Exploring CWE-326 Inadequate Encryption Strength￼
The OWASP Top Ten list provides in-depth information about the most common security issues facing web applications. Number two on the list is A02:2021 – Cryptographic Failures, which covers a wide range of common mistakes.
When implementing cryptographic functionality in their code, developers may struggle to determine what cryptographic algorithms and settings are “good enough.” CWE-326 describes the use of inadequate encryption strength for protecting sensitive data.
Cryptographic Algorithms are Fragile
Cryptography is the best way to protect data confidentiality. A strong encryption algorithm, properly used, can’t be broken using known techniques and technology.
However, this protection can be fragile. The goal of a cryptographic algorithm is to render the encrypted data unreadable without knowledge of certain secret values.
This is accomplished via the use of various mathematical operations on the plaintext data, the encrypted key, and potentially other input parameters. The strength of the encryption depends on how well these mathematical functions randomize the encrypted data and the secret key and parameters used. With mathematical formulas, even a small change to the inputs can produce a very different answer, and, with cryptography, this can result in cryptography that is weaker than intended or provides no benefit whatsoever.
Why Cryptography Can Be Too Weak
Inadequate encryption strength covers a broad range of potential errors because encryption algorithms can be weakened in multiple different ways. Some of the common ways by which encryption strength may be rendered inadequate include:
- Weak/Broken Ciphers: Cryptographic algorithms are deprecated when a feasible attack is discovered that can break their encryption. The use of broken algorithms, such as DES, can place sensitive data within an application at risk.
- Inadequate Key Lengths: Any encryption algorithm can be broken via a brute-force search for its encryption key. If a cipher uses a secret key or password that is short enough that a brute force attack is possible, then it is inadequate to protect sensitive data.
- Incorrect Parameters: Encryption algorithms commonly use values that must be random or single use for their security. Violating these requirements can undermine the security of the encryption algorithm.
Case Study: Gnuboard5
CVE-2022-1252 describes a vulnerability in the gnuboard5 forum software. The code from the project’s GitHub repository contained an insecure encrypt function used to protect the anonymity of users’ email addresses on the forum.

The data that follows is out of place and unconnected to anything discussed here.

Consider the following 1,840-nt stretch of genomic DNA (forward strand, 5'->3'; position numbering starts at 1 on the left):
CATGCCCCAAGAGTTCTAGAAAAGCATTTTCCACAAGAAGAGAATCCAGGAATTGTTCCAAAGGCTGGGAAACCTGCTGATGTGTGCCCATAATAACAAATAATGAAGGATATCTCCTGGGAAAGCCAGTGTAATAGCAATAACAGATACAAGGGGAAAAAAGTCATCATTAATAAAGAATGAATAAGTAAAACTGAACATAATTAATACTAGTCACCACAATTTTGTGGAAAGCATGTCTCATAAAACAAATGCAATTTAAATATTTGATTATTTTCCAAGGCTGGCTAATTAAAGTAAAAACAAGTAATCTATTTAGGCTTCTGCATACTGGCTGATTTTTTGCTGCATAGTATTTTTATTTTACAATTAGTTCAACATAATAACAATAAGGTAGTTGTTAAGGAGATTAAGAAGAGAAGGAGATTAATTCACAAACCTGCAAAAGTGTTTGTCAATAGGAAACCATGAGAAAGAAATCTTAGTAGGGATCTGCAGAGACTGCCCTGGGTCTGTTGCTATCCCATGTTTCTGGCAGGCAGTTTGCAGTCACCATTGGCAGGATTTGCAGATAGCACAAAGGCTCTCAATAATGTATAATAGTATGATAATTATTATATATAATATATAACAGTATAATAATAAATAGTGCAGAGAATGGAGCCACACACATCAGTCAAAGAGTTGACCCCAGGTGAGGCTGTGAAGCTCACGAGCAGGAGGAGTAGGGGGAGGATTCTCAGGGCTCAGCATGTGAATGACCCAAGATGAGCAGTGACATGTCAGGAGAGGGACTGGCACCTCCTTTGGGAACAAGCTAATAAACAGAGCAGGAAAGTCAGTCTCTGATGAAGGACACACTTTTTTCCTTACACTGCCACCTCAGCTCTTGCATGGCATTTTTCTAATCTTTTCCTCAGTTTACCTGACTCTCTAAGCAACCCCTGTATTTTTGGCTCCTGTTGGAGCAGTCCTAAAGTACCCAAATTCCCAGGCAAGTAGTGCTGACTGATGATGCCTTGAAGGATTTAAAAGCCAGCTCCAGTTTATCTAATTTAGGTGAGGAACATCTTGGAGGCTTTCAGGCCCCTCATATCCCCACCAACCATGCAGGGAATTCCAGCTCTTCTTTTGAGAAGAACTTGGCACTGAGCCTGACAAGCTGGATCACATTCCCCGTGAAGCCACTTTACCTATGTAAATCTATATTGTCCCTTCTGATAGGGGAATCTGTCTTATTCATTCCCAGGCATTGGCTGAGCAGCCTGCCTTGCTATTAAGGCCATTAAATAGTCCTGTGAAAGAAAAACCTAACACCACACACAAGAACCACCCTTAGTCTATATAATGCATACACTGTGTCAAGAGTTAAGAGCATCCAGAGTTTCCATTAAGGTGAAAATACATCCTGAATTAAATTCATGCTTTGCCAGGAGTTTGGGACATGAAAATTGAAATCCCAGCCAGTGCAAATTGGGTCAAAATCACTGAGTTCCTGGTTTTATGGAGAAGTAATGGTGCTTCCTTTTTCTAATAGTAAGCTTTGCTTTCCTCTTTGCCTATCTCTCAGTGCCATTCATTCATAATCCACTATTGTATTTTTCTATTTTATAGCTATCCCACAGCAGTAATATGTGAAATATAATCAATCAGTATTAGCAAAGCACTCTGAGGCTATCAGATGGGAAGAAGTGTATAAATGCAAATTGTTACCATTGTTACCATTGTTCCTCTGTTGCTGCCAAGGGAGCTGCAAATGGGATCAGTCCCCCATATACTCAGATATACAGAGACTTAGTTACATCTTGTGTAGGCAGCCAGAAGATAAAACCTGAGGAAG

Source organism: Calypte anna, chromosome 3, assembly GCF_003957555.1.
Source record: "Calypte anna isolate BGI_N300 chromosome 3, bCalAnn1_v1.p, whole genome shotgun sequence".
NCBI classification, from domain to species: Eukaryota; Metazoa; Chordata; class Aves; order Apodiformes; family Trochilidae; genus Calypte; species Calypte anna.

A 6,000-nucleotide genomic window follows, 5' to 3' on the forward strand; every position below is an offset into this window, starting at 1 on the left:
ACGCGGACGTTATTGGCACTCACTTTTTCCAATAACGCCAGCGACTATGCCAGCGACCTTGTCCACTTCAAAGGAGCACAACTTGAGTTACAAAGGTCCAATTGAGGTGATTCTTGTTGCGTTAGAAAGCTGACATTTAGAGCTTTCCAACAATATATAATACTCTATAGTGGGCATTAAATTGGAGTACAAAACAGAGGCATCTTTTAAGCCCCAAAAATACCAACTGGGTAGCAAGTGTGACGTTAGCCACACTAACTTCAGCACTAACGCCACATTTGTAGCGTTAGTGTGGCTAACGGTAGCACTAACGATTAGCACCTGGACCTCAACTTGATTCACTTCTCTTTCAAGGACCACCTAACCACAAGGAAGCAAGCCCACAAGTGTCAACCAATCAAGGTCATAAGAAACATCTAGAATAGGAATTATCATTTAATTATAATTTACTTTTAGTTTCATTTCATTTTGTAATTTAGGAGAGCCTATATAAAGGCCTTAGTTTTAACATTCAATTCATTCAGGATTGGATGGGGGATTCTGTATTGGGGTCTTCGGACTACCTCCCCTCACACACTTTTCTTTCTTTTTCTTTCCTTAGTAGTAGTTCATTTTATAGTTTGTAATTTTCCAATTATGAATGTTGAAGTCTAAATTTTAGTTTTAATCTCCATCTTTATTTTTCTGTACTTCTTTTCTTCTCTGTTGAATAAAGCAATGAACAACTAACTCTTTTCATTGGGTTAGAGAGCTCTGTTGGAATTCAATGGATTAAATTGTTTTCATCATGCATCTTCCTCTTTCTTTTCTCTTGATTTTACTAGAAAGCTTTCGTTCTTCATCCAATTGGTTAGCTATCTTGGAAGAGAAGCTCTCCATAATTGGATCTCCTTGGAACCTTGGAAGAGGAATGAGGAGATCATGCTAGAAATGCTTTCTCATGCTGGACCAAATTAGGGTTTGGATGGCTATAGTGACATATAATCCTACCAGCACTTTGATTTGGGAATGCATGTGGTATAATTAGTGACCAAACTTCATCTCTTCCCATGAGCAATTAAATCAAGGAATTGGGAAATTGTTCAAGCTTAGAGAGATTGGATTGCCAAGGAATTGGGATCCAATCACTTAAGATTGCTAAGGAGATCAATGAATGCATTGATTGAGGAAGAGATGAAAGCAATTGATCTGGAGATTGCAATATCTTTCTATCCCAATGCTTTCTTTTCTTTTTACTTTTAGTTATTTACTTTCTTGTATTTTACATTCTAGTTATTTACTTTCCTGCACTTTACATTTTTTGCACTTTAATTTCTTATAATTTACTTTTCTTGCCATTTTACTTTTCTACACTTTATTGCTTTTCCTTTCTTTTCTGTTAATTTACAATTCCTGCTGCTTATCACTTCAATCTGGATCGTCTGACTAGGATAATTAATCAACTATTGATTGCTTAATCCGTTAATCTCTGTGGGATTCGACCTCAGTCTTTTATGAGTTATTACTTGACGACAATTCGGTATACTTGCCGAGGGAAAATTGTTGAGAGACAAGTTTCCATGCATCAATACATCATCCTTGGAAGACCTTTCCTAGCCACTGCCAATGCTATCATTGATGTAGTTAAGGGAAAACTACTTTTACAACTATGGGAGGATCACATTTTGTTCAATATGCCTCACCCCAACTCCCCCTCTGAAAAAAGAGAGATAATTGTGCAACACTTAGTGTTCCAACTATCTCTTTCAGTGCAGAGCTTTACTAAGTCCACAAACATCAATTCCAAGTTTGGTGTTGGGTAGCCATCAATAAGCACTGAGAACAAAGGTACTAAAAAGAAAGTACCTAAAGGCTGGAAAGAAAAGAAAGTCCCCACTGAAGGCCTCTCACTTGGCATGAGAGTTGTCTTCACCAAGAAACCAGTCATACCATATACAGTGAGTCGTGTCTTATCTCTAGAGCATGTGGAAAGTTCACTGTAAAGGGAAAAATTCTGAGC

The issue is that the code used the Vignere cipher to encrypt users’ email addresses. This cipher was invented in 1553 and has been broken since 1863. With knowledge of a single plaintext/ciphertext pair — such as the encryption of a user’s own email address — it is possible to extract the secret key and decrypt all other users’ email addresses.
Using Strong Cryptography
Avoiding the Inadequate Encryption Strength vulnerability boils down to using cryptographic algorithms properly. Numerous standards and other resources define which algorithms are secure (AES, etc.) and which are not (DES, Vignere, etc.,). These resources and library documentation should also define how the algorithms should be used, and which values need to be random, single use, etc.
Some best practices when implementing cryptography include:
- Use modern, standardized algorithms (AES, etc.)
- Use a trusted library implementation rather than writing encryption code yourself
- Review the documentation to understand requirements for various inputs
To help build understanding of how cryptography can go wrong and how to fix it, we’ll continue to dive deep into prevention measures and most of the 29 CWEs related to OWASP’s A02:2021 – Cryptographic Failures vulnerability in a series of blogs. Each blog will describe the weakness, why it happens, a real-world case study, and recommended mitigations.
We’re very committed to improving the state of cryptography and data security by sharing knowledge and helping to correct common misconceptions about how cryptography works and how to use it properly. To keep up with this series and our other research and cryptography content, make sure to subscribe to our blog in the page footer below.
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